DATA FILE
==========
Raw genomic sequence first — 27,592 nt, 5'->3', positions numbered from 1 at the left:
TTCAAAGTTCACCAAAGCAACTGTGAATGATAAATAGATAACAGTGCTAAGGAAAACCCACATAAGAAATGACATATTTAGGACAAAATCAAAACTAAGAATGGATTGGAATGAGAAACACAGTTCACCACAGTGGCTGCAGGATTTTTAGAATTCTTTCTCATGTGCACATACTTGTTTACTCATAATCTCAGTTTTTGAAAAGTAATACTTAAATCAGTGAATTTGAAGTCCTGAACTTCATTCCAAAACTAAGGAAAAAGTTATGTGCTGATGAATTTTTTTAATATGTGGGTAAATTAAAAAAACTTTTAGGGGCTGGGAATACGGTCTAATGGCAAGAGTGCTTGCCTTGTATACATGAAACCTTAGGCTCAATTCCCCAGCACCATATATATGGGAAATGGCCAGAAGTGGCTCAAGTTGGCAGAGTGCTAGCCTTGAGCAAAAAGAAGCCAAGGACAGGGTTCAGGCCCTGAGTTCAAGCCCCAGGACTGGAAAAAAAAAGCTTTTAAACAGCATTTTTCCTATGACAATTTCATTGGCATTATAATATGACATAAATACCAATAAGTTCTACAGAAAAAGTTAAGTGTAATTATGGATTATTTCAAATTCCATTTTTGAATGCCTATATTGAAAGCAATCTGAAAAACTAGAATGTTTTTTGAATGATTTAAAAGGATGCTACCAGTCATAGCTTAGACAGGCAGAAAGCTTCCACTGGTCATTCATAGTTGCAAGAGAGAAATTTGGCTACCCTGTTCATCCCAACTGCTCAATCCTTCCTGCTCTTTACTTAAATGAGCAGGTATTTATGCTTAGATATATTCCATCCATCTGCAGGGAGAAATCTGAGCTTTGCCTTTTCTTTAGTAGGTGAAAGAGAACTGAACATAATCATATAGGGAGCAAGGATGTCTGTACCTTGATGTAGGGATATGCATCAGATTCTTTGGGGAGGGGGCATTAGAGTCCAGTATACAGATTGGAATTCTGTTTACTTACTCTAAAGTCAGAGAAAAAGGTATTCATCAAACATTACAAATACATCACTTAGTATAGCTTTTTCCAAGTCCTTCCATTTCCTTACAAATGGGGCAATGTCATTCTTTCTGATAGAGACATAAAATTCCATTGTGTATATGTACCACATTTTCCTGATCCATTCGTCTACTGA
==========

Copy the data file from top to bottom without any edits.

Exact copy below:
Raw genomic sequence first — 27,592 nt, 5'->3', positions numbered from 1 at the left:
TTCAAAGTTCACCAAAGCAACTGTGAATGATAAATAGATAACAGTGCTAAGGAAAACCCACATAAGAAATGACATATTTAGGACAAAATCAAAACTAAGAATGGATTGGAATGAGAAACACAGTTCACCACAGTGGCTGCAGGATTTTTAGAATTCTTTCTCATGTGCACATACTTGTTTACTCATAATCTCAGTTTTTGAAAAGTAATACTTAAATCAGTGAATTTGAAGTCCTGAACTTCATTCCAAAACTAAGGAAAAAGTTATGTGCTGATGAATTTTTTTAATATGTGGGTAAATTAAAAAAACTTTTAGGGGCTGGGAATACGGTCTAATGGCAAGAGTGCTTGCCTTGTATACATGAAACCTTAGGCTCAATTCCCCAGCACCATATATATGGGAAATGGCCAGAAGTGGCTCAAGTTGGCAGAGTGCTAGCCTTGAGCAAAAAGAAGCCAAGGACAGGGTTCAGGCCCTGAGTTCAAGCCCCAGGACTGGAAAAAAAAAGCTTTTAAACAGCATTTTTCCTATGACAATTTCATTGGCATTATAATATGACATAAATACCAATAAGTTCTACAGAAAAAGTTAAGTGTAATTATGGATTATTTCAAATTCCATTTTTGAATGCCTATATTGAAAGCAATCTGAAAAACTAGAATGTTTTTTGAATGATTTAAAAGGATGCTACCAGTCATAGCTTAGACAGGCAGAAAGCTTCCACTGGTCATTCATAGTTGCAAGAGAGAAATTTGGCTACCCTGTTCATCCCAACTGCTCAATCCTTCCTGCTCTTTACTTAAATGAGCAGGTATTTATGCTTAGATATATTCCATCCATCTGCAGGGAGAAATCTGAGCTTTGCCTTTTCTTTAGTAGGTGAAAGAGAACTGAACATAATCATATAGGGAGCAAGGATGTCTGTACCTTGATGTAGGGATATGCATCAGATTCTTTGGGGAGGGGGCATTAGAGTCCAGTATACAGATTGGAATTCTGTTTACTTACTCTAAAGTCAGAGAAAAAGGTATTCATCAAACATTACAAATACATCACTTAGTATAGCTTTTTCCAAGTCCTTCCATTTCCTTACAAATGGGGCAATGTCATTCTTTCTGATAGAGACATAAAATTCCATTGTGTATATGTACCACATTTTCCTGATCCATTCGTCTACTGA